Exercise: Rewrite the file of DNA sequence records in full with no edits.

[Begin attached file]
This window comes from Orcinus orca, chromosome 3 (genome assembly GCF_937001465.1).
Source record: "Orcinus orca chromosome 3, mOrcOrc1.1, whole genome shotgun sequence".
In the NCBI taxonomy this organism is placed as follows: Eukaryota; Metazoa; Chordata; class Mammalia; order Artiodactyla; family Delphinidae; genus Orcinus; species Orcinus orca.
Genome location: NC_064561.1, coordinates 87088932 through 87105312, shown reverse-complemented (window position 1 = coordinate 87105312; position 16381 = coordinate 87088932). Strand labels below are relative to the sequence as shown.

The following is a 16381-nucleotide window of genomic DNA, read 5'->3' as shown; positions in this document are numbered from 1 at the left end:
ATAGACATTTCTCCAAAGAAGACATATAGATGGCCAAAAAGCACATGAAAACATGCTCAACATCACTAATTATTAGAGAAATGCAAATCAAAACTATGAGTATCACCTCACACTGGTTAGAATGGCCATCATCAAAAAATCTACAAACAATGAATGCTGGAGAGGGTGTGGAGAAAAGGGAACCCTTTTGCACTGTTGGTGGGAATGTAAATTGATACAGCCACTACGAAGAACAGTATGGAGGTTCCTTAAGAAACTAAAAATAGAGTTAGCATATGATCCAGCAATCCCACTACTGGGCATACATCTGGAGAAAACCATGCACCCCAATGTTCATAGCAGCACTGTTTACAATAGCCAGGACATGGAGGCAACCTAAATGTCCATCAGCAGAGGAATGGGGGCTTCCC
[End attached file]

This window comes from Orcinus orca, chromosome 3 (genome assembly GCF_937001465.1).
Source record: "Orcinus orca chromosome 3, mOrcOrc1.1, whole genome shotgun sequence".
In the NCBI taxonomy this organism is placed as follows: Eukaryota; Metazoa; Chordata; class Mammalia; order Artiodactyla; family Delphinidae; genus Orcinus; species Orcinus orca.
Genome location: NC_064561.1, coordinates 87088932 through 87105312, shown reverse-complemented (window position 1 = coordinate 87105312; position 16381 = coordinate 87088932). Strand labels below are relative to the sequence as shown.

The following is a 16381-nucleotide window of genomic DNA, read 5'->3' as shown; positions in this document are numbered from 1 at the left end:
ATAGACATTTCTCCAAAGAAGACATATAGATGGCCAAAAAGCACATGAAAACATGCTCAACATCACTAATTATTAGAGAAATGCAAATCAAAACTATGAGTATCACCTCACACTGGTTAGAATGGCCATCATCAAAAAATCTACAAACAATGAATGCTGGAGAGGGTGTGGAGAAAAGGGAACCCTTTTGCACTGTTGGTGGGAATGTAAATTGATACAGCCACTACGAAGAACAGTATGGAGGTTCCTTAAGAAACTAAAAATAGAGTTAGCATATGATCCAGCAATCCCACTACTGGGCATACATCTGGAGAAAACCATGCACCCCAATGTTCATAGCAGCACTGTTTACAATAGCCAGGACATGGAGGCAACCTAAATGTCCATCAGCAGAGGAATGGGGGCTTCCC